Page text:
Celebrated athlete Diana Nyad, who famously completed a Cuba-to-Florida swim without a shark tank in her late mid-60s, has spoken openly about the sexual abuse she experienced as a teen before. But responding to the outpouring of women sharing their stories under the auspices of #MeToo since the dam broke about serial sexual abusers like Harvey Weinstein, James Toback, and Kevin Spacey, Nyad penned a heartrending piece about the molestation she faced under her coach, the man who was supposed to be her mentor, for The New York Times.
While Nyad retold her personal story with complete candor, she also touched on universal experiences for so many young women and men who've been abused and who carry that through their lives.
"Here I was, a strong-willed young athlete. There he was, a charismatic pillar of the community," Nyad wrote. "But I'm the one who, all these many years later, at the age of 68, no matter how happy and together I may be, continues to deal with the rage and the shame that comes with being silenced."
A 2014 inductee to the National Gay and Lesbian Sports Hall of Fame, Nyad spoke with Out at length in 2012 about channeling the rage that stemmed from abuse at the hands of the man who began coaching her when she was 10 and who began molesting her when she was 14 into her swimming.
Nyad wrote matter-of-factly in the Times about the initial incident of abuse that occurred at her coach's house while his wife and kids were home:
"Out of nowhere, he was on top of me. He yanked my suit down. He grabbed at and drooled onto my breasts. He hyperventilated and moaned. I didn't breathe for perhaps two full minutes, my body locked in an impenetrable flex. My arms trembled, pinned to my sides. He pleaded with me to open my legs, but they were pressed hard together. If breath gives us force, that day I could feel the strength in my body from the polar opposite -- from not breathing. He ejaculated on my stomach, my athletic torso I was so proud of now suddenly violated with this strange and foul stuff."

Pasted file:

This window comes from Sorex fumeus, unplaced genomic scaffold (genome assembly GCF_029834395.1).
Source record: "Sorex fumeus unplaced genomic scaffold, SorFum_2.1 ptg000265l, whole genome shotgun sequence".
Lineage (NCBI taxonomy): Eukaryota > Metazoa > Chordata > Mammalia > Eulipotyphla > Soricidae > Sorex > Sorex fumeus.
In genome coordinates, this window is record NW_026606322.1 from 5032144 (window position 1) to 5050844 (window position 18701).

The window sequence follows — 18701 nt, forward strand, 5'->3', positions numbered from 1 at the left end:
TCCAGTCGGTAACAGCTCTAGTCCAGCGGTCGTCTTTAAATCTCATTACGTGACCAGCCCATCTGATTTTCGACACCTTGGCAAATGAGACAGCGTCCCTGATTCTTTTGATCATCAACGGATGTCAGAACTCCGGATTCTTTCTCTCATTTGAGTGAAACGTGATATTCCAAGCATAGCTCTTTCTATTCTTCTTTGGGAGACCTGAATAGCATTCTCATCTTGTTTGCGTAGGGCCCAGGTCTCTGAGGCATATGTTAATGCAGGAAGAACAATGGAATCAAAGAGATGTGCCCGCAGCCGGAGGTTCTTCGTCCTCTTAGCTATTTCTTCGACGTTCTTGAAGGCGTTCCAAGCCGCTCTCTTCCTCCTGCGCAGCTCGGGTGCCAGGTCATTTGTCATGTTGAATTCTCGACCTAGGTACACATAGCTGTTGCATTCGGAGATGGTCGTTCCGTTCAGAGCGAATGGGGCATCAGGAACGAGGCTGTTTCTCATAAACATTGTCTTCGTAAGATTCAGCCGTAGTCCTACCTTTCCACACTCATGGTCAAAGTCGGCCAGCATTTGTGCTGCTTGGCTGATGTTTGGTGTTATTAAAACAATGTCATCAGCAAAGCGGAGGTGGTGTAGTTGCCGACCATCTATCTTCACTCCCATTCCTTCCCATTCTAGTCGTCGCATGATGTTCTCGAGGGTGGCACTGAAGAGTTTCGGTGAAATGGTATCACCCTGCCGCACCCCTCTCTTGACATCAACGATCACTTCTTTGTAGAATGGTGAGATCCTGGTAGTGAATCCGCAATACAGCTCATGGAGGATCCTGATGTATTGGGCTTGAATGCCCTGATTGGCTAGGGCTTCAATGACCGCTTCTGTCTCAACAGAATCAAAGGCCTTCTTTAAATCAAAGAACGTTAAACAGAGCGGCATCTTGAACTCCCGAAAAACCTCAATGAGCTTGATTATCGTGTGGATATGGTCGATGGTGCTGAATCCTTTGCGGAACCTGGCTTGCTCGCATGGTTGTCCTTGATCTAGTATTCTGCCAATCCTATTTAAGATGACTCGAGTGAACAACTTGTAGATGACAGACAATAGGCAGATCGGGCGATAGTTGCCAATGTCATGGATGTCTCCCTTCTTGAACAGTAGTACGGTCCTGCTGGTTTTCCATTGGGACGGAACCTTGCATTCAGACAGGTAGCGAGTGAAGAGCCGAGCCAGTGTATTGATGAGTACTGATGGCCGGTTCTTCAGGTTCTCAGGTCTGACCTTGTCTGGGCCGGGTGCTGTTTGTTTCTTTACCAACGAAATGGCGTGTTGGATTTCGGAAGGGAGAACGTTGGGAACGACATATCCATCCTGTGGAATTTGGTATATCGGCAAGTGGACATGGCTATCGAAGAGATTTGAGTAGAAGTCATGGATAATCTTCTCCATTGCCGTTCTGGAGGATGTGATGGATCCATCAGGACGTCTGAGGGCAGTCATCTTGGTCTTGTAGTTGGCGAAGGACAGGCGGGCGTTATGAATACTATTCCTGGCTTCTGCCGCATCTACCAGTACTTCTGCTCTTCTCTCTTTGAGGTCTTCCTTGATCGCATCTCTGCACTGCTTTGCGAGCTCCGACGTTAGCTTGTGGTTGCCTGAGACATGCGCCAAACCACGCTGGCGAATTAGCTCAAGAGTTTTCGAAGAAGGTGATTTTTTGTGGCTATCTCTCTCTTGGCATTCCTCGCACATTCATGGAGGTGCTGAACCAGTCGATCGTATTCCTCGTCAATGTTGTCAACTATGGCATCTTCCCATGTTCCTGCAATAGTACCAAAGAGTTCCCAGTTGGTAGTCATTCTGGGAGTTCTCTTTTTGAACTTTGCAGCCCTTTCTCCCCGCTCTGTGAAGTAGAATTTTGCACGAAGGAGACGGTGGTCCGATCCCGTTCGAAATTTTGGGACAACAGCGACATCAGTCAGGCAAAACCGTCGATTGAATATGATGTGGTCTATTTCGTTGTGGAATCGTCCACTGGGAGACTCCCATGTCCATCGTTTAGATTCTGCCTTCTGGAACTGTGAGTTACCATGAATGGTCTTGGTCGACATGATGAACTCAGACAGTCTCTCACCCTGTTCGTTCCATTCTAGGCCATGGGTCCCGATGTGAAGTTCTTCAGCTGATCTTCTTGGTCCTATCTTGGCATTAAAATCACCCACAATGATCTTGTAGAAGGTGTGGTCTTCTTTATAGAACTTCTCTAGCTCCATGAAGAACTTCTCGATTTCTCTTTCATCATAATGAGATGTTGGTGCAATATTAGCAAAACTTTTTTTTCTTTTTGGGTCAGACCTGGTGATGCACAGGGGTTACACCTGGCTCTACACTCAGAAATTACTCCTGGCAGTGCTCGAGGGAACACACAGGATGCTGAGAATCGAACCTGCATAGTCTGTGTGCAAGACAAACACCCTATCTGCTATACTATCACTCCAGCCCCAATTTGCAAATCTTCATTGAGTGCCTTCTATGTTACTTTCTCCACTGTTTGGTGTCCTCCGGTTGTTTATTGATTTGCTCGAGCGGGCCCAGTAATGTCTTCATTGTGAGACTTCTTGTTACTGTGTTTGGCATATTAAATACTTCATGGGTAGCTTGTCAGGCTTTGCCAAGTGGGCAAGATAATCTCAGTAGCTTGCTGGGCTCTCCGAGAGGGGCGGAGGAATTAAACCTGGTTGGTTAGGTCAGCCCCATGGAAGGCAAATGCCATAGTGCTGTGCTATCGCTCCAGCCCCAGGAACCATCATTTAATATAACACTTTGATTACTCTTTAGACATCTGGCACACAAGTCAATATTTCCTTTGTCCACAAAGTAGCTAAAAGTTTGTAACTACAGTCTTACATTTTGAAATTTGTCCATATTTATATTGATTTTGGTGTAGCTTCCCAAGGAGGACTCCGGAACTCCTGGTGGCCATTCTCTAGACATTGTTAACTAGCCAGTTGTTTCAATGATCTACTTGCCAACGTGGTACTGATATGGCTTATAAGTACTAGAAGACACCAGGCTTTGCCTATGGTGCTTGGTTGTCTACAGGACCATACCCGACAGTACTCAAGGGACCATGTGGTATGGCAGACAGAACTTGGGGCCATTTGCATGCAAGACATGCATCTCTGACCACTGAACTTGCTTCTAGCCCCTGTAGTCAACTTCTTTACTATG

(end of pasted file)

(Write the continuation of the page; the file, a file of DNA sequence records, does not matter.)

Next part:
The abuse continued for four years until she and a friend discovered they'd suffered similar experiences under the predator. Later, they found there were more girls he'd assaulted. She wrote that he was fired and that when school administrators asked if she and the other girls wanted anything more to happen beyond his being firing (like pressing charges), they declined. The predator went on to coach young women at a nearby university.
Nyad also wrote of the relief she felt when she first broke the silence around her abuse, something the #MeToo movement has offered on a global scale.
"Those who have found a platform to speak, and to be heard, within recent weeks have most likely forged unexpected connections as a result," Nyad wrote. Whenever I mention my case in front of a live audience, invariably women come up to me afterward and let me know that they too are survivors."
Finally, Nyad addressed that despite her strength and accomplishments she was forever changed by the actions of her predator, something that all survivors know too well.
"All the while, the trauma has lodged in an obscure corner of my soul," Nyad wrote. "I refuse to believe it's a lifelong imprint, yet, with age 70 in clear view, I admit to wondering whether I will ever entirely heal that young girl who was pinned down."